Friday, August 31, 2007

Day 1 with the New SVP

Yesterday at the Cracker factory I work in we had a minor re-org... Here is a highlight from day 1 with the new Senior Vice President

8:30 am Call
SVP: J, your system does not work. I can't get in.
Me: What seems to be the problem?
SVP: When I try to enter the system, I get an error message.
Me: What does the message say?
SVP: Password Expired, please enter new password in field below.
Me: And what are you doing when you get this message?
SVP: I just press enter and it kicks me out.
Me: Did you enter a new password?
SVP: No, should I?
Me: Yes, that's why it is asking you for one.

The SVP follows directions for the first time as I walk him through it.

SVP: Hey, now it works. What did you do to the system?
Me: Nothing. It asked you to put in a new password. Now that you entered your new password you were able to get in. It won't ask you to do this again for another 90 days.

12:30 pm Call

SVP: J, your system does not work. I can't get in.
Me: What message are you getting?
SVP: Password Invalid. I shouldn't be getting this message. I know I put in the password correctly, I've been using the same one for three months! Why can't you fix this system!
Me: Remember this morning? You changed your password. The password you have been using for the last three months will not work. You have to use the new password you entered the other day.

After the SVP enters the new (correct) password.

SVP: Now it works! What did you do to the system?

Thursday, August 23, 2007

Does this sound Familiar?

The Peter Principle is a special case of a ubiquitous observation: anything that works will be used in progressively challenging applications until it causes a disaster. This is "The Generalized Peter Principle." It was observed by Dr. William R. Corcoran in his work on Corrective Action Programs at nuclear power plants. He observed it applied to hardware, e.g., vacuum cleaners as aspirators, and administrative devices such as the "Safety Evaluations" used for managing change. There is much temptation to use what has worked before, even when it may exceed its effective scope. Dr. Peter observed this about people.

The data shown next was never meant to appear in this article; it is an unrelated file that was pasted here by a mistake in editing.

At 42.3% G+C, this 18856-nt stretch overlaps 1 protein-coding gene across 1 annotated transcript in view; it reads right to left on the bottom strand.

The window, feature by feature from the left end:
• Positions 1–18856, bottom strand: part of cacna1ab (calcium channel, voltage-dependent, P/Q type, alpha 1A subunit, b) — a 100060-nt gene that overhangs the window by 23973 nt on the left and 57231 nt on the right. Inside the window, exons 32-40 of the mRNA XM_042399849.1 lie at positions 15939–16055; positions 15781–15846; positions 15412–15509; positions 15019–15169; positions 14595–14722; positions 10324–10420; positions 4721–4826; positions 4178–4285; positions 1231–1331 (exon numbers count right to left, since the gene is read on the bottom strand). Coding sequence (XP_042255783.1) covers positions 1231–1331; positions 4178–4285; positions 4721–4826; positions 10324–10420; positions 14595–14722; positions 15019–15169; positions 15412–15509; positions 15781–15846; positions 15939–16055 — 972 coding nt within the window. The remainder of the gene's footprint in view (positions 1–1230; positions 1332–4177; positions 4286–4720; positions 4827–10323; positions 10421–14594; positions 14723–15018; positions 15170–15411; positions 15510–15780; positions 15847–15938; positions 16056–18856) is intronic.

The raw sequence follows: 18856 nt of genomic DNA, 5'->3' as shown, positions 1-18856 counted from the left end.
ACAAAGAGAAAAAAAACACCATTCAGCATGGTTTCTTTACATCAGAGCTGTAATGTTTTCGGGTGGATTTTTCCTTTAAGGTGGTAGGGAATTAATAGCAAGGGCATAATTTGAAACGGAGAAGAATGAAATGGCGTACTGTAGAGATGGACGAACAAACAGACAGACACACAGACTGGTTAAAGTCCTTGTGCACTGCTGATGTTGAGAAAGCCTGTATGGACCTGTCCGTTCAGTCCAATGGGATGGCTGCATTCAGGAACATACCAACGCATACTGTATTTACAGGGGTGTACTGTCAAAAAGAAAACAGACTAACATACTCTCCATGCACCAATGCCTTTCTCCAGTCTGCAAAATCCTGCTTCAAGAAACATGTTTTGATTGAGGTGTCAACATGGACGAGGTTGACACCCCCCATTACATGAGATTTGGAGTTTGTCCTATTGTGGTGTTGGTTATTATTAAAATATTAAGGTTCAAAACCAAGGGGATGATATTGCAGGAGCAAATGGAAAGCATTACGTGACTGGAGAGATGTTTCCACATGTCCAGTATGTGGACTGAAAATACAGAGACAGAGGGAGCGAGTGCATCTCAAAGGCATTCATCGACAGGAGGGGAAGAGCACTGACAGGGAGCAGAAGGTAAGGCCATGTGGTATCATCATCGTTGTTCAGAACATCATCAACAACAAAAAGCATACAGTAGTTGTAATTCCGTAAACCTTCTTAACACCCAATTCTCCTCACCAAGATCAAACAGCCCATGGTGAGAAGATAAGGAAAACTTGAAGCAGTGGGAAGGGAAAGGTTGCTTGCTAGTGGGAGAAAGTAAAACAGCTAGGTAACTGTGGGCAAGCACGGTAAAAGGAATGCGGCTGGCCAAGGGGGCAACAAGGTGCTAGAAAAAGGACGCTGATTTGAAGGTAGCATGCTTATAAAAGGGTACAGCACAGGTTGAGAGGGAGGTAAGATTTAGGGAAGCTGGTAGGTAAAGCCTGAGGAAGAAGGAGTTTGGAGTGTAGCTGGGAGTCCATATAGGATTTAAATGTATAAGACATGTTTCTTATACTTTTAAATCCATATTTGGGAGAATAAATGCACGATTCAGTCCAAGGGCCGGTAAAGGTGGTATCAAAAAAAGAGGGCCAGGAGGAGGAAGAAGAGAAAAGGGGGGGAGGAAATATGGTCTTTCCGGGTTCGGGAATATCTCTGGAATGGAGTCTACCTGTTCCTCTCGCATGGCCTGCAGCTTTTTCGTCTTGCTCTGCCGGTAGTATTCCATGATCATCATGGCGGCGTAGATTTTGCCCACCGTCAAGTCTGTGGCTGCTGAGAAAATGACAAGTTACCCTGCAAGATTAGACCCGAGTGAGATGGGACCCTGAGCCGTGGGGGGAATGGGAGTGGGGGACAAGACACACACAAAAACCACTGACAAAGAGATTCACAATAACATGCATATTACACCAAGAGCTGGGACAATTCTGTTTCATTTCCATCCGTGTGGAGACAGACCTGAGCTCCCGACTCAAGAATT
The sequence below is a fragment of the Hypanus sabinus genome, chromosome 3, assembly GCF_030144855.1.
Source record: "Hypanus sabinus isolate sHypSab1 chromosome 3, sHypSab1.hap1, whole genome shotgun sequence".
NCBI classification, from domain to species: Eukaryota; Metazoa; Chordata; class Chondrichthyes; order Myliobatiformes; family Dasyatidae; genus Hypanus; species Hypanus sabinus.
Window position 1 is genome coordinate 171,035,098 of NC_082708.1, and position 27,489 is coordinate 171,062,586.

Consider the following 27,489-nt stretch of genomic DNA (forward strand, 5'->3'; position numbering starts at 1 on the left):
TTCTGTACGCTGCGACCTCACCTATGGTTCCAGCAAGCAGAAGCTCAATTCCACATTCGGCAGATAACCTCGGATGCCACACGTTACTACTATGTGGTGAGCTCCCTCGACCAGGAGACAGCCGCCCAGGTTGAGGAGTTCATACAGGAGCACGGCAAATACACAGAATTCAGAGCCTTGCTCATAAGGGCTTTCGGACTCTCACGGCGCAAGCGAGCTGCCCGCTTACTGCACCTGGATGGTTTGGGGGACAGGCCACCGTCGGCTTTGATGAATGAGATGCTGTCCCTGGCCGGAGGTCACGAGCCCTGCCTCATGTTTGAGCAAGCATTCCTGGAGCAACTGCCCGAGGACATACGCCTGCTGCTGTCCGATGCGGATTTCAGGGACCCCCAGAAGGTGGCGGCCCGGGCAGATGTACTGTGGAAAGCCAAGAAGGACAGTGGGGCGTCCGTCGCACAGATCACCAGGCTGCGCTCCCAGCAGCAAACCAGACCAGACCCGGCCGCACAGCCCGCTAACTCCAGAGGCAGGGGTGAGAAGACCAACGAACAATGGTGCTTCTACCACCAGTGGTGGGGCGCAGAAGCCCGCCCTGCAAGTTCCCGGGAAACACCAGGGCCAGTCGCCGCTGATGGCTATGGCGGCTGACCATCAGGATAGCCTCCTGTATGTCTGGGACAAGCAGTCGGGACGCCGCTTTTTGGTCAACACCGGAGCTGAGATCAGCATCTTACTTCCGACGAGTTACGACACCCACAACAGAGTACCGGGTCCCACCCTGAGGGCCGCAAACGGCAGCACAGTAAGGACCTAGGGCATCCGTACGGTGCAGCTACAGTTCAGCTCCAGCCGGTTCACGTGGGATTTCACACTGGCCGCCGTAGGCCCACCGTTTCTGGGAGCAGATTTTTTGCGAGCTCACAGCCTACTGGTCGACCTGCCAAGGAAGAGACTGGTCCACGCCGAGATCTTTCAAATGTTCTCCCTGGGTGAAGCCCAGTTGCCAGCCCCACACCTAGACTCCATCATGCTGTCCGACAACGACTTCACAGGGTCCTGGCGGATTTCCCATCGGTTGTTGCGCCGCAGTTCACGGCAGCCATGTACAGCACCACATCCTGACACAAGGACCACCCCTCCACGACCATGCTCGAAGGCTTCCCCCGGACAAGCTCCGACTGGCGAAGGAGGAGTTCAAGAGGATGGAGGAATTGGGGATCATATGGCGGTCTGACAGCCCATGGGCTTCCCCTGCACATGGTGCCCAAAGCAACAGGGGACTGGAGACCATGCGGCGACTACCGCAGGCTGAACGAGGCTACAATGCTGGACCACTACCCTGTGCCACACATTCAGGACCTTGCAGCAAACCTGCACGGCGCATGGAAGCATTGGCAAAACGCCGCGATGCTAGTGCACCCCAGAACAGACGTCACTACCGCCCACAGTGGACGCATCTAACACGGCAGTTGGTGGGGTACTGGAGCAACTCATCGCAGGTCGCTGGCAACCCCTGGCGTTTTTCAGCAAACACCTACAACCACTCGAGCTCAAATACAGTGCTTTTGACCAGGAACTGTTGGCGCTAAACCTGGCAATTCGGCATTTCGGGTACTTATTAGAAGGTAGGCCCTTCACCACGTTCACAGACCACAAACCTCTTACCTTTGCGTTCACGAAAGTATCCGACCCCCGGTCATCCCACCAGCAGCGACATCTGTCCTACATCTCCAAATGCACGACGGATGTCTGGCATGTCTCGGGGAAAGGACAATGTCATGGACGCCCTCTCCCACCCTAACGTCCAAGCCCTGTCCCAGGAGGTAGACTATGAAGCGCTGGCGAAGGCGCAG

On the personal level, the Peter Principle's practical application allows assessment of the potential of an employee for a promotion based on performance in the current job, i.e. members of a
hierarchical organization eventually are promoted to their highest level of competence, after which further promotion raises them to incompetence. That level is the employee's "level of incompetence" where the employee has no chance of further promotion, thus reaching his or her career's ceiling in an organization.
The employee's incompetence is not necessarily exposed as a result of the higher-ranking position being more difficult — simply, that job is different from the job in which the employee previously excelled, and thus requires different work skills, which the employee usually does not possess. For example, a factory worker's excellence in his job can earn him promotion to manager, at which point the skills that earned him his promotion no longer apply to his job.
One way that organizations attempt avoiding this effect is to refrain from promoting a worker until he or she shows the skills and work habits needed to succeed to the next higher job. Thus, a worker is not promoted to managing others if he or she does not already display management abilities. The corollary is that employees who are dedicated to their current jobs will not be promoted for their efforts, but might, instead, receive a pay increase.
One complication is that competent employees sometimes pretend to be incompetent. The simplest reasons for this might be avoiding the
jealousy of co-workers and to annoy managers. A more complex reason might be avoiding promotion to management, i.e. "Creative Incompetence", which is especially common in businesses such as big box retail store chains where managers' base pay is low and they are exempt employees un-entitled to overtime pay.
It may often happen for cultural reasons, such as a strong identification with the
working class leading someone to remain in a working-class job rather than "selling out" or the disdain highly-skilled workers have for management decisions, leading them to avoid management jobs. Companies practicing performance improvement find that employees will deliberately "leave room for improvement" by starting at less than peak effectiveness and reach full productivity later. Employees also deliberately underperform in order to keep quotas and expectations from being set too high.